Subscribe to my blog to be notified of upcoming giveaways!
And now...a first glimpse at A MAP OF HEAVEN
What would you do if you had one week to live and a lifetime of unrealized dreams to fulfill?
A series of blinding headaches sends thirty-four year old Elizabeth to the hospital, where she is given the death sentence of an inoperable glioblastoma. Defying her doctor’s order, Elizabeth heads to Paris in search of a different from of healing and one last chance to experience the life she locked away with her paintings.
A MAP OF HEAVEN traces Elizabeth’s choice.
In Paris, her days are filled with a budding romance with a doctor who is escaping his own demons. Her nights contain dreams of a maze, rooms filled with turning points from her past, and letters urging her to save her life if she can find the map of Heaven first described to her as a child and now enshrined in a painting haunts her dreams.
During these nocturnal trips through an endless maze, Elizabeth meets an astronomer searching forgiveness, an artist searching for immortality, a mother searching for revenge, and an atheist searching for God. MAP ranges from a small Midwestern town to the streets of Paris, from the depths of Hell to a sandy beach that might be Heaven.
With only days left, Elizabeth is offered a choice. To save her life she must give up everything she has gained: the solution that is finally within her grasp and the man she has fallen in love with. Which will she choose? The rest of her life or the best week of her life?
A MAP OF HEAVEN is women's fiction that will appeal to fans of Mitch Albom.
Can't wait to share more with you, next week!
Monday, August 18, 2014
The best bread I've ever made...another winning recipe adapted from Jim Lahey's My Bread
2 1/2 cups bread flour
1/2 cup whole wheat flour
2 1/2 cups half-inch cubes of your favorite semi-soft cheese, I used comte and some dried out bits of brie and rind that I had. Be adventurous and try your favorite combinations!
1 1/3 - 1/2 cups of cool water
1 teaspoon kosher salt
1/2 teaspoon ground pepper
1 Tablespoon finely minced rosemary
3/4 teaspoon yeast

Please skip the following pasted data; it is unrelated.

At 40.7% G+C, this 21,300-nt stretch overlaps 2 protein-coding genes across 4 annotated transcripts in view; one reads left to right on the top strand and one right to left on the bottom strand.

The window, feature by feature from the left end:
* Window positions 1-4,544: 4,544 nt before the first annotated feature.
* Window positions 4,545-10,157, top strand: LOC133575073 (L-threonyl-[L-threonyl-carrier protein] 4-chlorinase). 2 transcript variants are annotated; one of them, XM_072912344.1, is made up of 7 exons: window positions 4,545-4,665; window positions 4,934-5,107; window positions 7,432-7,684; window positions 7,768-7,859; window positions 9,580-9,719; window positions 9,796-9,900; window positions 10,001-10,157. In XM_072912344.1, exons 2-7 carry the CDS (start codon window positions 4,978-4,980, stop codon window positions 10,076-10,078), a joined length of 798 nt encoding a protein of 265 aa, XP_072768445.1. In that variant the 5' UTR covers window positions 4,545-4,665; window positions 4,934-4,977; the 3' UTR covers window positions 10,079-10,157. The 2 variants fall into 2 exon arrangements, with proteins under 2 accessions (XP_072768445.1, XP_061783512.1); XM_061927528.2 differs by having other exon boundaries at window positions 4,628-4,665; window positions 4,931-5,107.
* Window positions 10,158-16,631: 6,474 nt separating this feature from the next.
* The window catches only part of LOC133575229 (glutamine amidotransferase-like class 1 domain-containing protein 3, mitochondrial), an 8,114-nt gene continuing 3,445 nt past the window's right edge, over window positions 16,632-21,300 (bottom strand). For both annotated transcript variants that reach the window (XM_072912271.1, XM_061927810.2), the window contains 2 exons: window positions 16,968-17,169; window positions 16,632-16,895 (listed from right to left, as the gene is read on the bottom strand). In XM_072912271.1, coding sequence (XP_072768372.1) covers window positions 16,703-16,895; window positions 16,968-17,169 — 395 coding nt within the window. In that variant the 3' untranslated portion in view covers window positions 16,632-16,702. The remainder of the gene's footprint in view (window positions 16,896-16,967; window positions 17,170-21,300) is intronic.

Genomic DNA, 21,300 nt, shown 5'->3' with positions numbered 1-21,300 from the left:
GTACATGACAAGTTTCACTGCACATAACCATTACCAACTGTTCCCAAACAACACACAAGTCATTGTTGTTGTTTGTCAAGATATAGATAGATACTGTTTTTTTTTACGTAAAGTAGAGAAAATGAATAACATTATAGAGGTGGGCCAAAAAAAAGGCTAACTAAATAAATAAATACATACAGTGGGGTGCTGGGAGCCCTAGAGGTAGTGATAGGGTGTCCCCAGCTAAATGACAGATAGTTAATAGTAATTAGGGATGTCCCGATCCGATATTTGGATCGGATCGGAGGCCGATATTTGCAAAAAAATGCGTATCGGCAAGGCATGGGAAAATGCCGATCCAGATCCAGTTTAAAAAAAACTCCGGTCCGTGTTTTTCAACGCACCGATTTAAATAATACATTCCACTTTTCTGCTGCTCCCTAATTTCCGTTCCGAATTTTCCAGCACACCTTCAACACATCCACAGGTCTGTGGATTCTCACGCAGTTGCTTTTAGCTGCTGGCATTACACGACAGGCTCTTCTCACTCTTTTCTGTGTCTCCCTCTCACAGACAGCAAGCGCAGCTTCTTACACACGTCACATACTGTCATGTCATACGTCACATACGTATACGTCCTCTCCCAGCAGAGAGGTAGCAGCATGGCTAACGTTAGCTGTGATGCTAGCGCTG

1. Whisk together dry ingredients and cheese in a large bowl.
2. Slowly pour water into the dry ingredients and using your hand or a spoon, form the dough into a wet ball.
3. Cover bowl with plastic wrap or kitchen towel and let the dough rise in a warm area of the kitchen for 12 - 18 hours.
4. Scrape dough onto a well-floured surface, gently knead two or three times into another ball and place seam-side down on a kitchen towel dusted with flour or corn meal. Let dough go through second rise for 2 hours.
5. Thirty minutes before the end of the second rise, pre-heat oven to 450 F....place bottom of Dutch-oven in the oven during the 30-minutes of oven pre-heating. When oven is preheated, pull Dutch oven out, gently turn the dough out and into the bottom of the pot, put the lid on and bake the bread for 35 minutes. Then, take lid off of pot and continue to let the bread bake for another 20-30 minutes until the bread is well-browned and has a hard-hollow sound when you thump the top. If the bread starts to burn, you can replace the lid to continue baking. You want the bread to have enough time to bake all the way through.
6. Remove from oven and let cool for ten minutes in the Dutch oven, then turn the bread out onto a rack to finish cooling for at least an hour. Let cool thoroughly before cutting into the bread...it will be worth the wait.
7. Slice and enjoy with a nice slathering of butter....it's delicious!